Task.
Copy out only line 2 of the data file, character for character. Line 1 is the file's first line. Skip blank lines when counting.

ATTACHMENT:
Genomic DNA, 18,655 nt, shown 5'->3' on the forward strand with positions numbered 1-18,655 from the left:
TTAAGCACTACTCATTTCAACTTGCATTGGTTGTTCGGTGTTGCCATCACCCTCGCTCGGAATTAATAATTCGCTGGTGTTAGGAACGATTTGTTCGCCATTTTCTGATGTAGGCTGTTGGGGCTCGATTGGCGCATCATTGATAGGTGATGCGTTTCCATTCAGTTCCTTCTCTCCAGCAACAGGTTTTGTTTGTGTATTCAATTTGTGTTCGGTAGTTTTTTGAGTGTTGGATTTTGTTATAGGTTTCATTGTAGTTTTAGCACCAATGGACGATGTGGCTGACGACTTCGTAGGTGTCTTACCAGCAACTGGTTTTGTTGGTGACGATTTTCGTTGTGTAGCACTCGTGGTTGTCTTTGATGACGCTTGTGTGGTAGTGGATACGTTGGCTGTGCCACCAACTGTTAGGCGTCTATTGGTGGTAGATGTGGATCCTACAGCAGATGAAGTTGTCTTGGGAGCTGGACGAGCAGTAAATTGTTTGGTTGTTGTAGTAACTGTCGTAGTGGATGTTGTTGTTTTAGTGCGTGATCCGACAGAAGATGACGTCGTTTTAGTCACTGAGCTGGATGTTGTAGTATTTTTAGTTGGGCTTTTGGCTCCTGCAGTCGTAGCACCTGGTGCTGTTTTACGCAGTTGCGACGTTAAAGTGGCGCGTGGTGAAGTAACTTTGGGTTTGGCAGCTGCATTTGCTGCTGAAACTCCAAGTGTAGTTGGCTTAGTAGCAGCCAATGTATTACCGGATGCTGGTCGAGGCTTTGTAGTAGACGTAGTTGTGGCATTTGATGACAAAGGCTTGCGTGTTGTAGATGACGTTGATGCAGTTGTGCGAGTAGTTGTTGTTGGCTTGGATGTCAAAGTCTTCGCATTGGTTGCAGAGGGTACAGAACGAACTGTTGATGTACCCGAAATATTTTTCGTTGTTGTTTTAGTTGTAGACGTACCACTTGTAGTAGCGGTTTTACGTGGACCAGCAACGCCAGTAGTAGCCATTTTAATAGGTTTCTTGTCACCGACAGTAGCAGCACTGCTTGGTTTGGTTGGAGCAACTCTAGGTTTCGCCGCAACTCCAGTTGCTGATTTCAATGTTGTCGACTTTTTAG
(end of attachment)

TTAAGCACTACTCATTTCAACTTGCATTGGTTGTTCGGTGTTGCCATCACCCTCGCTCGGAATTAATAATTCGCTGGTGTTAGGAACGATTTGTTCGCCATTTTCTGATGTAGGCTGTTGGGGCTCGATTGGCGCATCATTGATAGGTGATGCGTTTCCATTCAGTTCCTTCTCTCCAGCAACAGGTTTTGTTTGTGTATTCAATTTGTGTTCGGTAGTTTTTTGAGTGTTGGATTTTGTTATAGGTTTCATTGTAGTTTTAGCACCAATGGACGATGTGGCTGACGACTTCGTAGGTGTCTTACCAGCAACTGGTTTTGTTGGTGACGATTTTCGTTGTGTAGCACTCGTGGTTGTCTTTGATGACGCTTGTGTGGTAGTGGATACGTTGGCTGTGCCACCAACTGTTAGGCGTCTATTGGTGGTAGATGTGGATCCTACAGCAGATGAAGTTGTCTTGGGAGCTGGACGAGCAGTAAATTGTTTGGTTGTTGTAGTAACTGTCGTAGTGGATGTTGTTGTTTTAGTGCGTGATCCGACAGAAGATGACGTCGTTTTAGTCACTGAGCTGGATGTTGTAGTATTTTTAGTTGGGCTTTTGGCTCCTGCAGTCGTAGCACCTGGTGCTGTTTTACGCAGTTGCGACGTTAAAGTGGCGCGTGGTGAAGTAACTTTGGGTTTGGCAGCTGCATTTGCTGCTGAAACTCCAAGTGTAGTTGGCTTAGTAGCAGCCAATGTATTACCGGATGCTGGTCGAGGCTTTGTAGTAGACGTAGTTGTGGCATTTGATGACAAAGGCTTGCGTGTTGTAGATGACGTTGATGCAGTTGTGCGAGTAGTTGTTGTTGGCTTGGATGTCAAAGTCTTCGCATTGGTTGCAGAGGGTACAGAACGAACTGTTGATGTACCCGAAATATTTTTCGTTGTTGTTTTAGTTGTAGACGTACCACTTGTAGTAGCGGTTTTACGTGGACCAGCAACGCCAGTAGTAGCCATTTTAATAGGTTTCTTGTCACCGACAGTAGCAGCACTGCTTGGTTTGGTTGGAGCAACTCTAGGTTTCGCCGCAACTCCAGTTGCTGATTTCAATGTTGTCGACTTTTTAG